I am not a diabetic, I’m a person with diabetes.
I was diagnosed with Type 1 diabetes in 1993. I thought my year of exhaustion, weight loss and crazy mood swings were the result of a bad marriage and the stress of parenting two active boys under 6. One day, after drinking my umteenthth glass of water which did nothing to quench my thirst, I called the doctor. In 24 hours I had my diagnosis.
A week later, I was staring at a crumpled and much-copied piece of paper titled Diabetic Diet with boxes and columns for food and how much they weighed. There were other pieces of paper, like the Diabetic Eating Guidelines and Diabetic Food List. The diagnosis was traumatic enough, but these guidelines and sample diets shrank my world into one miserable, tunnel-visioned focus––I was a diabetic–walkers and blindness, amputations and kidney failure loomed on the horizon.
But I gamely followed the guidelines and life began to feel more balanced. I gained weight, which was good though not initially appreciated. After months of uncontrolled high blood sugars, I had lost quite a bit of weight from an already thin frame. A few months before my diagnosis, friends finally began saying, “You look gaunt. Are you OK?” They said “gaunt” but I heard “thin” another reason it took me so long to see a doctor. I was eating what I wanted and loosing weight how could this be a problem? For an American woman with a history of an eating disorder this was bliss.
But in those initial months I faithfully followed the diabetic diet. I ate the suggested amount of food from the suggested food groups and took the suggested amount of insulin. Several months after diagnosis and after gobbling down half a peanut butter and jelly sandwich to stop plummeting blood sugars (I still had no idea how much to eat to offset a low) I was hit by a bolt of insight . At that point I knew I would fit diabetes into my life not the other way around. In other words, I would define what I ate and when, and how I lived my life, not diabetes.
It’s taken years to develop heathy self-care practices. I’m not rigid but I have routines–routines I’ve created not routines imposed upon me. I do my best to pay attention and amend things as needed. I believe wellness has 3 interactive practices: knowledge, creativity, and mindfulness (or spiritual practice). The word practice is used deliberately to mean an activity that is part of life, essential to life and life affirming. Only through life-affirming practices can we hope to heal ourselves and our planet.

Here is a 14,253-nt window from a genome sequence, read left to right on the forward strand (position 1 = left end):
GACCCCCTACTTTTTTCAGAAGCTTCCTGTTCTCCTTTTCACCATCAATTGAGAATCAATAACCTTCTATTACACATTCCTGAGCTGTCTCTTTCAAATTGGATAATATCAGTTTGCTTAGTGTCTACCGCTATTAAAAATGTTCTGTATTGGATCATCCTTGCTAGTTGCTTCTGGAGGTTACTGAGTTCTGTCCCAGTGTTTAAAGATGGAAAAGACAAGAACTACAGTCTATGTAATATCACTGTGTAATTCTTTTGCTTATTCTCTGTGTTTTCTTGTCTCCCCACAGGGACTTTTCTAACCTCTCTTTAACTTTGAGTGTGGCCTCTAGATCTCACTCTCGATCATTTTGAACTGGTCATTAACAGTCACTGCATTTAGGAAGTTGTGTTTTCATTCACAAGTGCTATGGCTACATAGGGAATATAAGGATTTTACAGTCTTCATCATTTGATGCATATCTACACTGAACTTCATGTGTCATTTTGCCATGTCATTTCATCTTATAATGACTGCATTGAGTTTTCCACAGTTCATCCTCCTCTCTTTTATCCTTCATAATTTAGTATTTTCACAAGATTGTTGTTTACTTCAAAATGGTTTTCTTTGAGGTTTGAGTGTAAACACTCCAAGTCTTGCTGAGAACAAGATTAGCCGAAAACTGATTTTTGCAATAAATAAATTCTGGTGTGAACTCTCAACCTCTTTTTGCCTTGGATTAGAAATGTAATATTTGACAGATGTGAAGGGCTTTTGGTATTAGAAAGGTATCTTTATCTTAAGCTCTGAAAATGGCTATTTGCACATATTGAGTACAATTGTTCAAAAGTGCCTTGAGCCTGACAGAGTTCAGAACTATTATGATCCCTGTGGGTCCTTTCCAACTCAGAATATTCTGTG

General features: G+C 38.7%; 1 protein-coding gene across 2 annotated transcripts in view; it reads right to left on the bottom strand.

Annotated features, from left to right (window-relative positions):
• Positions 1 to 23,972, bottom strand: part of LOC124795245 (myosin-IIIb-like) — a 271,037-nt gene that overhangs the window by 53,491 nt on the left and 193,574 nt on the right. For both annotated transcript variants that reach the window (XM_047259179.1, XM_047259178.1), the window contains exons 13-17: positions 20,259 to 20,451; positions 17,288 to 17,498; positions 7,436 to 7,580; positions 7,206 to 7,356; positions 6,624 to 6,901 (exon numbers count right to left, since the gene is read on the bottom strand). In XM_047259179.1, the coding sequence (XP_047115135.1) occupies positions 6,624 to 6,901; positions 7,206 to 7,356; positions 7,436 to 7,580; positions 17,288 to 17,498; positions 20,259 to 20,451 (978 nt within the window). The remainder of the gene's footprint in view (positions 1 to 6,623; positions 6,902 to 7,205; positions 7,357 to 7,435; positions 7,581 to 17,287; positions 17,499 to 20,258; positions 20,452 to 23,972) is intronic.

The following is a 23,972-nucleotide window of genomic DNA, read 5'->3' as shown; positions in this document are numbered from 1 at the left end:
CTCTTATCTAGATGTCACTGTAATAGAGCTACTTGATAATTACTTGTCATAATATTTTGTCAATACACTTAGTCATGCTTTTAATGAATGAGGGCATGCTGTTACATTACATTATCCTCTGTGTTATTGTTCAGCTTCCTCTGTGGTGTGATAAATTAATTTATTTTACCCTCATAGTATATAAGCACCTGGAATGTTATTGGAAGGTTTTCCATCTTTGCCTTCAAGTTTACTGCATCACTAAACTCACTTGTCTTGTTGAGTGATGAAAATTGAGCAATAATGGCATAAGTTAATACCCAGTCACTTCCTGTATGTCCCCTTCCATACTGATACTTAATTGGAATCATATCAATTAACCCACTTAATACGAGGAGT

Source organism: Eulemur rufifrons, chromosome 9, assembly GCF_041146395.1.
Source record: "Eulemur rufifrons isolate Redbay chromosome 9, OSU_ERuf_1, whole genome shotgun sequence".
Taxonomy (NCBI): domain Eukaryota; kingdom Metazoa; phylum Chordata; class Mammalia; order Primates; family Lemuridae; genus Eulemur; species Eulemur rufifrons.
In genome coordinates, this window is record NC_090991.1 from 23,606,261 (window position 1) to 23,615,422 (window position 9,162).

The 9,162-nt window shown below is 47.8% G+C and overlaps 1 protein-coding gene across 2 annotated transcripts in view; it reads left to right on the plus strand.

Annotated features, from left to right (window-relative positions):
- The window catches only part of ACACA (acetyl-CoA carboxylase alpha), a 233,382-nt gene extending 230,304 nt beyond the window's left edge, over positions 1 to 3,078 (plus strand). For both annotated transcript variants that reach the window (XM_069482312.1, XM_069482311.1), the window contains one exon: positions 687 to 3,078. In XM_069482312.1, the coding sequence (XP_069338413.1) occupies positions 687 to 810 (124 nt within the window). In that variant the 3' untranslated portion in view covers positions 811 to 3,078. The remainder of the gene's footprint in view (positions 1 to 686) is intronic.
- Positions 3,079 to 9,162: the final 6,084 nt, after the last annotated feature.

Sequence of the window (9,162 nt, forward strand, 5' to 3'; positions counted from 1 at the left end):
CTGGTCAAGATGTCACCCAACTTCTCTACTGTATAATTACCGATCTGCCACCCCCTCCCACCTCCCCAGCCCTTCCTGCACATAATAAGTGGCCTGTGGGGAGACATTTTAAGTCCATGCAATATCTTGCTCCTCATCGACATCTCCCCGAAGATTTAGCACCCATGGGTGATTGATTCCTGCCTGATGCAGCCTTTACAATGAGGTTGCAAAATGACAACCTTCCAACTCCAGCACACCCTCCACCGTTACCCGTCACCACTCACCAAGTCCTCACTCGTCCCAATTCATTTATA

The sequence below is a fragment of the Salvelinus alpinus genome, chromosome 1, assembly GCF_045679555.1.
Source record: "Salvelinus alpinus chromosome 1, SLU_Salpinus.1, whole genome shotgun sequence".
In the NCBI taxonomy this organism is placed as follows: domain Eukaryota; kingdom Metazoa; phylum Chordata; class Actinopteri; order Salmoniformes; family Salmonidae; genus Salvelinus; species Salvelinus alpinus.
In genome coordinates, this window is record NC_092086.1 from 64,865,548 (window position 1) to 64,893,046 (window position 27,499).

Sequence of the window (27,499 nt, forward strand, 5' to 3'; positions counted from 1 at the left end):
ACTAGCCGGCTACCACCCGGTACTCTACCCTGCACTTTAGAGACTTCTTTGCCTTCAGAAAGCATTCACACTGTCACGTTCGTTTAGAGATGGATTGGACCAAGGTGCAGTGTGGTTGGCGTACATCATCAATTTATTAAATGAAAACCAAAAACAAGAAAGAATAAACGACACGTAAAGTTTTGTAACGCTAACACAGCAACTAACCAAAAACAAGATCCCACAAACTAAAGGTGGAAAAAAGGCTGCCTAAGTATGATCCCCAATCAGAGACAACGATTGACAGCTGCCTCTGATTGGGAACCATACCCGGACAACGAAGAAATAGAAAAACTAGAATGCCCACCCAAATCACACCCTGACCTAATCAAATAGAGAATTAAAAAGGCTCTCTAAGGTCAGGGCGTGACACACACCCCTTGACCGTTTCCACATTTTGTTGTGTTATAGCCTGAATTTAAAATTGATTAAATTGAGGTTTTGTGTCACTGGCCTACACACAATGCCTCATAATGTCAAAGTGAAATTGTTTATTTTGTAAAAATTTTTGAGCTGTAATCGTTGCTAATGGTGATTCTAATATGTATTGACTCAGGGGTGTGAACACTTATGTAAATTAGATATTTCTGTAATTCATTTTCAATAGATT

My blood sugar control can still be erratic and difficult. Sometimes I still feel overwhelmed, irritated and discouraged–feelings can’t be avoided but they can be handled with skill and kindness. Creative, meditative practices focused on self-compassion help develop those skills.
I hope anyone reading this blog feels encouraged to take care of themselves with the utmost kindness and compassion, using knowledge, creativity and mindfulness. There are no quick fixes. Sometimes situations turn around rapidly after a diagnosis but deep and lasting change is the work of a lifetime.
Think about whether you want to use the label diabetic for yourself or someone else. Words are powerful. You may be dealing with a condition or illness but you are not the illness or the condition. The word diabetic defines you as a disease or condition. You’re neither. Sometimes groups or individuals claim a noun or adjective as a way to re-claim power, but I’d rather nix labels altogether, which in this case is diabetic.
This blog explores topics typically connected to diabetes like nutrition, food and exercise, and links health and healing to creativity and empathy and addresses the question: what does it mean to be truly healthy?
I’m a coach and nonprofit consultant, a health writer, artist, parent, and so much more… I also happen to have type 1 diabetes. This blog is for anyone with a chronic disease who wants to drop the labels and think more deeply and expansively about health and disease.
I welcome your comments.